On Jun 22, 2005, at 1:25 PM, Jonathan wrote:

Set up your web page so that it has two frames: the main frame (visable) invokes the long running zope script;  and a secondary (hidden) frame uses a _javascript_ routine (running on a timer) which queries a no-op zope script. This should stop your browser from timing out.

Ugly, but it should work.

I don't think it would. Those two frames would or could be two separate requests. Starting the no-op script is going to have no effect on the entirely separate long running script.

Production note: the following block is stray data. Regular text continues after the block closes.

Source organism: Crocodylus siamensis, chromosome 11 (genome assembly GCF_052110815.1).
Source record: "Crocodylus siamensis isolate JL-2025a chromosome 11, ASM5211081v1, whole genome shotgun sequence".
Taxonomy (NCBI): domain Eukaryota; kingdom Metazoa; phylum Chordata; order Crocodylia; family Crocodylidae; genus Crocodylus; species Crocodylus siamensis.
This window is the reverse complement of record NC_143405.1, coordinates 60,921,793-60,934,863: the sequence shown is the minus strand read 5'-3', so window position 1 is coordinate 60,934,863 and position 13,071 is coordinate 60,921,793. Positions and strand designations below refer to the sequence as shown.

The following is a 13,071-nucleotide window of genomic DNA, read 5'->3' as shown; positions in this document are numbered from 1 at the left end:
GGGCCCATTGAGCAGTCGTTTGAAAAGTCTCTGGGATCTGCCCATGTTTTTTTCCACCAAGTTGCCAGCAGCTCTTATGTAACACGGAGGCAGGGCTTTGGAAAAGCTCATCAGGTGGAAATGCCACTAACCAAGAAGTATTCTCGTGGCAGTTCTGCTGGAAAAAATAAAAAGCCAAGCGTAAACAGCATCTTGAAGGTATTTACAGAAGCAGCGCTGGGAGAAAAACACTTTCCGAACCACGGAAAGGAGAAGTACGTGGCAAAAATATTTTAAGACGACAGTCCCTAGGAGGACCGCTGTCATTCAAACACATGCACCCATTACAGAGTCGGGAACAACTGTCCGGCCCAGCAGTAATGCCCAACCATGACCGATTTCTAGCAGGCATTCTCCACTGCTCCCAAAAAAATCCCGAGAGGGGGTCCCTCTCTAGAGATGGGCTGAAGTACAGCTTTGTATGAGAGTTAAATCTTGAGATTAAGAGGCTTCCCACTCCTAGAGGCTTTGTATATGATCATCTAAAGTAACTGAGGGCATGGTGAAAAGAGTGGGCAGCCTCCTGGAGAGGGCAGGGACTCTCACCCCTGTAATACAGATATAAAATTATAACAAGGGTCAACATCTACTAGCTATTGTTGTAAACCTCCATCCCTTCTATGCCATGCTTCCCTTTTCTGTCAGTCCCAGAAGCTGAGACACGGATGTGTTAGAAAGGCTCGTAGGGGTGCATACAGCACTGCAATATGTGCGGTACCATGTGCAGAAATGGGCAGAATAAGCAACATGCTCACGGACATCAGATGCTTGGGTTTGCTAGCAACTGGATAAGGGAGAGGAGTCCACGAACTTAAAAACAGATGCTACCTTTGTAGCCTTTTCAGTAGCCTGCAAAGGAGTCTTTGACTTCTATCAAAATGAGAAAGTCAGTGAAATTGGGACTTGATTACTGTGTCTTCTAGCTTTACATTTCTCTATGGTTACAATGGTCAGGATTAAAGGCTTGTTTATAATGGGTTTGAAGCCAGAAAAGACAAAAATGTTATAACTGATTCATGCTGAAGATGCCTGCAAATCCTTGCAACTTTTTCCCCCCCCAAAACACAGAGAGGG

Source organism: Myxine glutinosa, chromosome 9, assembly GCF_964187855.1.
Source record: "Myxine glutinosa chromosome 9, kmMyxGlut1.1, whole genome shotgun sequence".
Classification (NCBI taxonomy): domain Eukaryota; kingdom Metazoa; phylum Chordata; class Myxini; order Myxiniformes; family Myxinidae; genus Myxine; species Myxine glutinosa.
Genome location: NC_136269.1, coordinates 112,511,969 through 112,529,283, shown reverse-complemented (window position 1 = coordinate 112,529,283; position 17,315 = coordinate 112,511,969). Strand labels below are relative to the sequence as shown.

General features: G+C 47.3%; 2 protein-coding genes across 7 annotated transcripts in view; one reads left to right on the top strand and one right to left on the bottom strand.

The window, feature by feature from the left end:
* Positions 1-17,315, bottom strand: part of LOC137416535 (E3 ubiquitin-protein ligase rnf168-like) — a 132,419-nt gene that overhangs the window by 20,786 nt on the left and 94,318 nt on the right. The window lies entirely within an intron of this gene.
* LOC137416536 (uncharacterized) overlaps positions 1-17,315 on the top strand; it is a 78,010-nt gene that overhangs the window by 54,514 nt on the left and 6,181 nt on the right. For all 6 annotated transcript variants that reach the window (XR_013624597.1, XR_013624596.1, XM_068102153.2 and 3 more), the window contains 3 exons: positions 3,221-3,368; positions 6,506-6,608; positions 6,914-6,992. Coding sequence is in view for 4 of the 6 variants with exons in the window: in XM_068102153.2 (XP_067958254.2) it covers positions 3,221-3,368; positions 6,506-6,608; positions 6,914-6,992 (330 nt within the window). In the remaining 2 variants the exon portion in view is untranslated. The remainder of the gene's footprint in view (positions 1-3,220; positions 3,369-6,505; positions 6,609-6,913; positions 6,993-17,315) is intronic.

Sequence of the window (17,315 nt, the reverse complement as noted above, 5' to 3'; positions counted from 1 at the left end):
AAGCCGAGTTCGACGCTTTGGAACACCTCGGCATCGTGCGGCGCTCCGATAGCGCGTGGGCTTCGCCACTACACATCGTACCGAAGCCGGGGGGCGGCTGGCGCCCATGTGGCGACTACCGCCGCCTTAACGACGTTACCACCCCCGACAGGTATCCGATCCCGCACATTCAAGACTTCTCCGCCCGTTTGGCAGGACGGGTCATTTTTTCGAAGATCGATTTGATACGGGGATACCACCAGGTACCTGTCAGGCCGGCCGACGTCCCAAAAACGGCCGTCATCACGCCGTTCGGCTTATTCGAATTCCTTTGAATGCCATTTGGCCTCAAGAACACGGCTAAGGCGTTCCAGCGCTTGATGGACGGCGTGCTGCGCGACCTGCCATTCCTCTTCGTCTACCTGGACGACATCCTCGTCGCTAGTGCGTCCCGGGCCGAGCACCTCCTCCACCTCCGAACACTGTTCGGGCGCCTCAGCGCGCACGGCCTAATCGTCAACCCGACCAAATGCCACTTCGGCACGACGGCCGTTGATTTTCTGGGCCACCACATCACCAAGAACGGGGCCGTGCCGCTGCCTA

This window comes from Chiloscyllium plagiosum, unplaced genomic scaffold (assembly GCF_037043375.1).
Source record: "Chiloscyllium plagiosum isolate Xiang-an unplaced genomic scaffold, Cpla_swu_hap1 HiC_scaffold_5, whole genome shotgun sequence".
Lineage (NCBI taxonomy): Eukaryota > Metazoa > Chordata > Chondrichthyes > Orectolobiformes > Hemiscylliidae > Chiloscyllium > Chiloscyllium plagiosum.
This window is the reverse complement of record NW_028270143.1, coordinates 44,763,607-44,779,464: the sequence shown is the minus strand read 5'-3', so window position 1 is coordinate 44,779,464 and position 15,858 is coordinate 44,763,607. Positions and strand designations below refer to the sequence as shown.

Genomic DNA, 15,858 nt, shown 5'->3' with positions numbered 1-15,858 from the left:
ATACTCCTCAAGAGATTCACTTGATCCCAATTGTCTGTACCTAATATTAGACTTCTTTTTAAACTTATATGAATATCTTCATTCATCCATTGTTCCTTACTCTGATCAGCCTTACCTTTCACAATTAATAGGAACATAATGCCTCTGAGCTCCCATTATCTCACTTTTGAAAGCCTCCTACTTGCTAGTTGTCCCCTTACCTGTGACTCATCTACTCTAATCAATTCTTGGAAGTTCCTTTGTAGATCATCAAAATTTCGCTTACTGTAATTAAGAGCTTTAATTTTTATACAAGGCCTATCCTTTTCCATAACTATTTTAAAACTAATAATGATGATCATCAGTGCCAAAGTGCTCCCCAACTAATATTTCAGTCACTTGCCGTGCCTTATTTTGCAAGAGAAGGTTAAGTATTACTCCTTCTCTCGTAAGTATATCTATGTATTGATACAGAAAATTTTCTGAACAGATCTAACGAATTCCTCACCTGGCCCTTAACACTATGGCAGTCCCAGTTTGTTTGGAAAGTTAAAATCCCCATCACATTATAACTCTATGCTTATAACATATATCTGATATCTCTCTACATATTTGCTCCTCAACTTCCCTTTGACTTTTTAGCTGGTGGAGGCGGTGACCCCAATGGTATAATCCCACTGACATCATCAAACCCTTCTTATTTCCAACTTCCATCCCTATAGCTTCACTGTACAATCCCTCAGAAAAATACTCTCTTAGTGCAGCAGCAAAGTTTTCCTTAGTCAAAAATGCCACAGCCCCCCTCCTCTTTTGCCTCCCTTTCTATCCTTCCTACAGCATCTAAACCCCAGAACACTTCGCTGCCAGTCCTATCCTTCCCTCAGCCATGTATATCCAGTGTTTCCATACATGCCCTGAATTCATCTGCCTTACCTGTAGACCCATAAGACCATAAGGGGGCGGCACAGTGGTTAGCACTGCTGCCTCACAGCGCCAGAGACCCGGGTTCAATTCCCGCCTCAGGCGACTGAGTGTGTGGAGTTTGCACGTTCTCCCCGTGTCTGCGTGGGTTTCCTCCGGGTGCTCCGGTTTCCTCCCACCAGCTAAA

When I said "would or could", it is because the exact behavior may depend on circumstances but the end result is the same. If Ralph is truly seeing HTTP 1.0 requests, then of course each connection would be independent and the completion of one request isn't going to reset the timeout for the other. In HTTP 1.1, you can combine multiple requests into a single socket connection, but I still don't think it would help. The way I've seen most browsers implement HTTP 1.1 persistent connections, A connection opened for an initial user request (when the user clicks  a link or types a new address into the menu bar.) it send requests for the subordinate elements (the "src=""no-op" request will not be responded to.
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